NEW YORK Advocacy groups in New York are calling for pharmacies to be required to offer translation services to its customers in hope of avoiding medication errors by many of the people in the state who do not speak English or do not speak English as a first language, according to published reports.
Two groups, the New York Lawyers for Public Interest and Make the Road by Walking filed a formal complaint with the state attorney general’s office, claiming 16 pharmacies in Queens and Brooklyn routinely failed to translate drug labels or provide instruction to non-English speakers, thus violating their statutory duty.
The groups are hoping for such legislation as in a 2006 law that set out language requirements for hospitals. The groups also stated the language problems are found more in chain retailers than in independent pharmacies.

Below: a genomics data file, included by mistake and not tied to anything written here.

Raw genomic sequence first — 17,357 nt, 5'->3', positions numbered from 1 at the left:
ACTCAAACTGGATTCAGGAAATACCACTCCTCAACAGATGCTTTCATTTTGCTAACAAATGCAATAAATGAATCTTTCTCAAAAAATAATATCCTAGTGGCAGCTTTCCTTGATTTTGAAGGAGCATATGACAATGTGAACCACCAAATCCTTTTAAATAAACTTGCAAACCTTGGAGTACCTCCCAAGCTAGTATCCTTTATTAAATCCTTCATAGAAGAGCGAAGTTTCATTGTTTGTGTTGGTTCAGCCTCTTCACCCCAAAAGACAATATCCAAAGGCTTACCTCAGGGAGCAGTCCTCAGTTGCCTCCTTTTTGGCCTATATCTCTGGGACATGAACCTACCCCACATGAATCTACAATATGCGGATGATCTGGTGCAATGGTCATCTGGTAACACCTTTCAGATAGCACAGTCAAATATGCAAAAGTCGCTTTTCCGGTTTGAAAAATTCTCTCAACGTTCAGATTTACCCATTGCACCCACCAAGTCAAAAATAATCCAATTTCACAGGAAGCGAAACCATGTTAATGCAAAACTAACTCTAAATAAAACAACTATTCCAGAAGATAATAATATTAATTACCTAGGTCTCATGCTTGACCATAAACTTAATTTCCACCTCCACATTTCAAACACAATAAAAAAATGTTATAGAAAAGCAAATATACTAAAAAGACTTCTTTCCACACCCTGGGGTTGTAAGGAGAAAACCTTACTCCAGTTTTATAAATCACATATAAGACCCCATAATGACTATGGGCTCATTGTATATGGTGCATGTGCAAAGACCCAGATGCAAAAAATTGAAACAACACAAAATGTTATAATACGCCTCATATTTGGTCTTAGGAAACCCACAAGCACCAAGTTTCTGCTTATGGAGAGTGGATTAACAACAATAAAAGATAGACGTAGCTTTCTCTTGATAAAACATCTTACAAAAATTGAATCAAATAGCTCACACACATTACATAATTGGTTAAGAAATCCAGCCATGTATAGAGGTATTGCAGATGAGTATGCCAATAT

The problem may soon reach higher members of government. The groups are saying that some of the customers who face these language barriers are picking up their medication but not using it because they can’t read the directions and therefore do not what the appropriate doses are. The breakdown was not released, but reports said that most likely these customers are using government health plans like Medicaid to receive their prescriptions. This, in turn, is turning into a waste of money by the government and—if it gets worse—could lead more people to look into possible solutions for all pharmacies.